By Kate Wilhite, College of Agricultural, Human and Natural Resource Sciences
The DAS is an online resource that integrates the latest research-based information into a time-sensitive predictive system to help Washington growers and consultants make better orchard management decisions on a variety of issues including pest management, plant diseases and weather.
The DAS has been in operation for the past seven years using models originating from WSU researchers, including Jones. The system couples with real-time weather data from WSU’s AgWeatherNetwork (AWN) and the National Oceanic and Atmospheric Administration (NOAA) to predict crop and pest development in tree fruit production systems.
“Dr. Jones was the natural choice for the director title,” said Rich Koenig, associate dean and director of WSU Extension. “This is largely his product and represents the most advanced tree fruit decision aid system in existence.”
As director, Jones will take on a partial Extension appointment in addition to his faculty appointment, and WSU’s College of Agricultural, Human, and Natural Resource Sciences (CAHNRS) will provide additional resources to support the DAS system.
“Decision support systems are a natural evolution of Extension’s mission of transferring information to the users,” said Jones. “Extension’s close involvement and support will further expand our efforts and WSU’s reputation in this area.
“The rapid growth of cell networks and maturity of Internet technology allow users access to critical information nearly everywhere in the state,” said Jones. “The next few years will be a very exciting time for both educators and end-users.”
Building on this work, CAHNRS is taking steps to develop and implement decision support systems for the other major commodity and specialty crops included in its research portfolio. “Decision Support Systems (DSSs) represent the perfect juncture between research and outreach,” said Koenig. “They allow WSU to couple the latest in cutting-edge research with real-time data from AgWeatherNet and other sources to drive the models.”
CAHNRS now has decision support systems under development for wheat, potatoes and grapes, to assist in pest control, irrigation scheduling, fertilizer management and marketing decisions. These projects will include mobile device-enabled DSSs that send push notifications alerting subscribers about critical conditions.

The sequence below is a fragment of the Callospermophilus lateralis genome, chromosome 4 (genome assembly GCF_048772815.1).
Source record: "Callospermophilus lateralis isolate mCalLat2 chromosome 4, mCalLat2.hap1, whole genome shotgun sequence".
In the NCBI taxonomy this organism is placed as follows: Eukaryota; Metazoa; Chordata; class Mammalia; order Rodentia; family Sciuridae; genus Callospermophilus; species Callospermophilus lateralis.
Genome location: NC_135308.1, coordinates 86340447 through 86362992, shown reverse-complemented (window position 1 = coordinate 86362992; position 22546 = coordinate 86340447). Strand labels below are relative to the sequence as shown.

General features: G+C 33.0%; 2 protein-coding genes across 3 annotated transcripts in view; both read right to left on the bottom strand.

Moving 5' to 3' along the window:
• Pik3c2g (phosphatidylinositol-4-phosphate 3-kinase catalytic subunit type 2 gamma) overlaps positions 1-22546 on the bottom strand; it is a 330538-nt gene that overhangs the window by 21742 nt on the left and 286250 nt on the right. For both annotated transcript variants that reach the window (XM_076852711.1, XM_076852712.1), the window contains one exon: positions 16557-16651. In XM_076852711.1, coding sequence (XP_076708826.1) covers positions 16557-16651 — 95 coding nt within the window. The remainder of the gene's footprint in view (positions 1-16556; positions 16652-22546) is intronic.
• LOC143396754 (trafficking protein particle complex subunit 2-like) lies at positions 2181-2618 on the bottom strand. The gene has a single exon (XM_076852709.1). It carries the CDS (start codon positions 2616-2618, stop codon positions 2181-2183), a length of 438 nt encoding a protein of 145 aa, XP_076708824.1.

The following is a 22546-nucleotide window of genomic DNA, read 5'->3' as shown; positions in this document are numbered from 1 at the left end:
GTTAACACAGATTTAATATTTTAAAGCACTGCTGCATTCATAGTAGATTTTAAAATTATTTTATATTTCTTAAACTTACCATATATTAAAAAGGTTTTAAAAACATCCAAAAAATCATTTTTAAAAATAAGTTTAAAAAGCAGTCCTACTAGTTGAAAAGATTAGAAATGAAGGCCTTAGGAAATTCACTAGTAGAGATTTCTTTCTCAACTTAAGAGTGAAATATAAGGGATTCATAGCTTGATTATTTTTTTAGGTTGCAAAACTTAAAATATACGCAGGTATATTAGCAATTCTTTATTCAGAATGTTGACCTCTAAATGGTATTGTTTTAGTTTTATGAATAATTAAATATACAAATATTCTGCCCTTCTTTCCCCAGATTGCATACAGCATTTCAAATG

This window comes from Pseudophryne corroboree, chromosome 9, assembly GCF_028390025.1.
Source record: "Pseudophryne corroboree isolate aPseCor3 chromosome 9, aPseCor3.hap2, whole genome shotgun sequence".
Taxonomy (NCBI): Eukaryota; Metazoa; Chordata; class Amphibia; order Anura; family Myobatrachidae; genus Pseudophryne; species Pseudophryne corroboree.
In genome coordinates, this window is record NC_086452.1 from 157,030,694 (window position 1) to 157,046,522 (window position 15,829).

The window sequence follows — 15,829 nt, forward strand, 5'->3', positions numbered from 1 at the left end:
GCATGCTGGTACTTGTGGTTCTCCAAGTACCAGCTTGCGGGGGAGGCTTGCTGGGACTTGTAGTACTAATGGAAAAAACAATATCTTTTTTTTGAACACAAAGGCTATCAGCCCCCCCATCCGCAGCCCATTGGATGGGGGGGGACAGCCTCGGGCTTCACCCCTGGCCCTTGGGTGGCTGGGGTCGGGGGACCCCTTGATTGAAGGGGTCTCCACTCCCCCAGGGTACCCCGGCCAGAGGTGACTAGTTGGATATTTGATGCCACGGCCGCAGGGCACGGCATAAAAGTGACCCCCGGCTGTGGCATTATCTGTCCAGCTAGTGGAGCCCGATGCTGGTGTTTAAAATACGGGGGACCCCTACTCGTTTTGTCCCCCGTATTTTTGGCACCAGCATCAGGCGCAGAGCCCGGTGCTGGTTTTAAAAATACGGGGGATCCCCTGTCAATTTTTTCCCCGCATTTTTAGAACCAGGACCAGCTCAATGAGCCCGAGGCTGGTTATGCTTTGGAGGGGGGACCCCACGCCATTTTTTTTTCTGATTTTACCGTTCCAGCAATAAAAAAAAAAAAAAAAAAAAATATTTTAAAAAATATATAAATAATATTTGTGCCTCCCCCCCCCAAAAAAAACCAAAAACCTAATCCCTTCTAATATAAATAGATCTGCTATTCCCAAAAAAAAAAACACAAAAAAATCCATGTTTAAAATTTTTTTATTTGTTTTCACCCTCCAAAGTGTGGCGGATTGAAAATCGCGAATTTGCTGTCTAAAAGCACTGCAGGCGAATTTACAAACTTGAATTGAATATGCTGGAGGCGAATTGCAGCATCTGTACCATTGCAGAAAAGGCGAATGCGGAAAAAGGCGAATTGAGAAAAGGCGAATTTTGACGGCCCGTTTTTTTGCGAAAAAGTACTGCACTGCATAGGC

“Combining the knowledge and experience of DAS with the infrastructure of AWN will allow us to develop the best, state-of-the-art portal in support of the local agricultural industry,” said Gerrit Hoogenboom, director of AWN and WSU professor of Agrometeorology, who added that these portals will be especially valuable for addressing issues associated with weather uncertainty and variability.
CAHNRS will convene a task force to develop a vision for implementing decision tools across the college, including their development with a common portal through which the systems would be accessed by subscribers, and ways to utilize technology to enhance access and usability.
“I am excited to see how WSU’s research-based information will drive the development of new technology and tools to benefit decision-making by Washington producers,” said Desmond Layne, endowed chair and Tree Fruit Extension leader. Layne will facilitate the initial meeting of the task force, which is composed of faculty representing major crops, including tree fruit, grape, cereals and potatoes. The task force will begin its work before the end of 2013.
Contact: Kate Wilhite, Marketing, News and Educational Communications, 509-335-8164, firstname.lastname@example.org.
Source Contacts: Vince Jones, WSU Wenatchee TFREC, 509-663-8181, email@example.com.
Gerrit Hoogenboom, AgWeatherNet Program, 509-786-9371, firstname.lastname@example.org.
Desmond Layne, WSU Wenatchee TFREC, 509-663-8181, email@example.com.